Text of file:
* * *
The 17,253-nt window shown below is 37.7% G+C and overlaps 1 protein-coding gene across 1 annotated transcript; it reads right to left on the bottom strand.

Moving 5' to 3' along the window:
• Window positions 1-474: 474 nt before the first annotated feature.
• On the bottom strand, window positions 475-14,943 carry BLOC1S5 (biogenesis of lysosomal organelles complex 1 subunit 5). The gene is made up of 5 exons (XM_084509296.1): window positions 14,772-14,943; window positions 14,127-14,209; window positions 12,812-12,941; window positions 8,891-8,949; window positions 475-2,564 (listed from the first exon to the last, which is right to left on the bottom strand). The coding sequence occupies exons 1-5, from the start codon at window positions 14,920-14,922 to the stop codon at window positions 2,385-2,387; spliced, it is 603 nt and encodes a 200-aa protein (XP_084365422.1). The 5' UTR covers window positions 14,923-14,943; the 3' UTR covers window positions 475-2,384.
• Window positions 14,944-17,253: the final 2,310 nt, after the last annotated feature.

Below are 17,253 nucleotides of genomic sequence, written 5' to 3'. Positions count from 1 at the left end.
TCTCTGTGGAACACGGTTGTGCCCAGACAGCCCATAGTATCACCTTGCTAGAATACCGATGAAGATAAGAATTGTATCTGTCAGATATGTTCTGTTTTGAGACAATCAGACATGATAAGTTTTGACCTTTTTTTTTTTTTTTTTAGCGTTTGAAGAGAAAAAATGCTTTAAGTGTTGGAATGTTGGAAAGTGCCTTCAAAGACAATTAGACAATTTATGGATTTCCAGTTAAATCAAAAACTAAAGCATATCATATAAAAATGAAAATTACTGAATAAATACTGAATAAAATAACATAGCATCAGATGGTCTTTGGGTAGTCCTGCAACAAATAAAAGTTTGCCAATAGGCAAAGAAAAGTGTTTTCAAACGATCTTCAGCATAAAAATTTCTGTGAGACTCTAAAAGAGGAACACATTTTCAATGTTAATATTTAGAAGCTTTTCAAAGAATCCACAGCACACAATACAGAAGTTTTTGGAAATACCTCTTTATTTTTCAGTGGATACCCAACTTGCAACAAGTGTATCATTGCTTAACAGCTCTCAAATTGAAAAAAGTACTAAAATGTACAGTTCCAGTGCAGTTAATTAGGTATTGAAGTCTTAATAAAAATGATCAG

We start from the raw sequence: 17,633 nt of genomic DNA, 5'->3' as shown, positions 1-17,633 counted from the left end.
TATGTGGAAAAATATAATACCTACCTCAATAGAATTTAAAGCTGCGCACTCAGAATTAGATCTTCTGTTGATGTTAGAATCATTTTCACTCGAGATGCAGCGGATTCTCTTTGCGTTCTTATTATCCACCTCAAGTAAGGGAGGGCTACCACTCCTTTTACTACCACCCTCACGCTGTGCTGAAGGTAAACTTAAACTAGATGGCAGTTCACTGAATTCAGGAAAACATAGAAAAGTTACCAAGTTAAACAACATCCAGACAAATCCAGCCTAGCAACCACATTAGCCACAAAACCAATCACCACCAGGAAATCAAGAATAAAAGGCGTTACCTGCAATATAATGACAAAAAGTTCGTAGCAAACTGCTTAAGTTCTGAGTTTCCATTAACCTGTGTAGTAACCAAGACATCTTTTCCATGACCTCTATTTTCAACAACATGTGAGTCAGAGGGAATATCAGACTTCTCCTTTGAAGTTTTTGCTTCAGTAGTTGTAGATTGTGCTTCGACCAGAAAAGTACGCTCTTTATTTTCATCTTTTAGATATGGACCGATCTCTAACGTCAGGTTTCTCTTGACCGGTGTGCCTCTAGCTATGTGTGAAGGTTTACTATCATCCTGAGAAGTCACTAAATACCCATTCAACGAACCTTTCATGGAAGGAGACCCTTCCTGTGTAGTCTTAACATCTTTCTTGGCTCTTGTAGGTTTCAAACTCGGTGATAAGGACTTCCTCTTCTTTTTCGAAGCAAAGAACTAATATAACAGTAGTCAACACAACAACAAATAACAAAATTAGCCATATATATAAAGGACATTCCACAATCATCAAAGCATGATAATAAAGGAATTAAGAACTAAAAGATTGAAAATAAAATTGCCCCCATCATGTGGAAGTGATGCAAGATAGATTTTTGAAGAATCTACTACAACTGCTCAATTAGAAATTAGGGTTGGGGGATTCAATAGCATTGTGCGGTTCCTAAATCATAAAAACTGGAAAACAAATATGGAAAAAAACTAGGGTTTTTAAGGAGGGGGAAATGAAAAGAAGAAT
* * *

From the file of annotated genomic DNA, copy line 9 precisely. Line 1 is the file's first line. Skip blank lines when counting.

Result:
TATGTGGAAAAATATAATACCTACCTCAATAGAATTTAAAGCTGCGCACTCAGAATTAGATCTTCTGTTGATGTTAGAATCATTTTCACTCGAGATGCAGCGGATTCTCTTTGCGTTCTTATTATCCACCTCAAGTAAGGGAGGGCTACCACTCCTTTTACTACCACCCTCACGCTGTGCTGAAGGTAAACTTAAACTAGATGGCAGTTCACTGAATTCAGGAAAACATAGAAAAGTTACCAAGTTAAACAACATCCAGACAAATCCAGCCTAGCAACCACATTAGCCACAAAACCAATCACCACCAGGAAATCAAGAATAAAAGGCGTTACCTGCAATATAATGACAAAAAGTTCGTAGCAAACTGCTTAAGTTCTGAGTTTCCATTAACCTGTGTAGTAACCAAGACATCTTTTCCATGACCTCTATTTTCAACAACATGTGAGTCAGAGGGAATATCAGACTTCTCCTTTGAAGTTTTTGCTTCAGTAGTTGTAGATTGTGCTTCGACCAGAAAAGTACGCTCTTTATTTTCATCTTTTAGATATGGACCGATCTCTAACGTCAGGTTTCTCTTGACCGGTGTGCCTCTAGCTATGTGTGAAGGTTTACTATCATCCTGAGAAGTCACTAAATACCCATTCAACGAACCTTTCATGGAAGGAGACCCTTCCTGTGTAGTCTTAACATCTTTCTTGGCTCTTGTAGGTTTCAAACTCGGTGATAAGGACTTCCTCTTCTTTTTCGAAGCAAAGAACTAATATAACAGTAGTCAACACAACAACAAATAACAAAATTAGCCATATATATAAAGGACATTCCACAATCATCAAAGCATGATAATAAAGGAATTAAGAACTAAAAGATTGAAAATAAAATTGCCCCCATCATGTGGAAGTGATGCAAGATAGATTTTTGAAGAATCTACTACAACTGCTCAATTAGAAATTAGGGTTGGGGGATTCAATAGCATTGTGCGGTTCCTAAATCATAAAAACTGGAAAACAAATATGGAAAAAAACTAGGGTTTTTAAGGAGGGGGAAATGAAAAGAAGAAT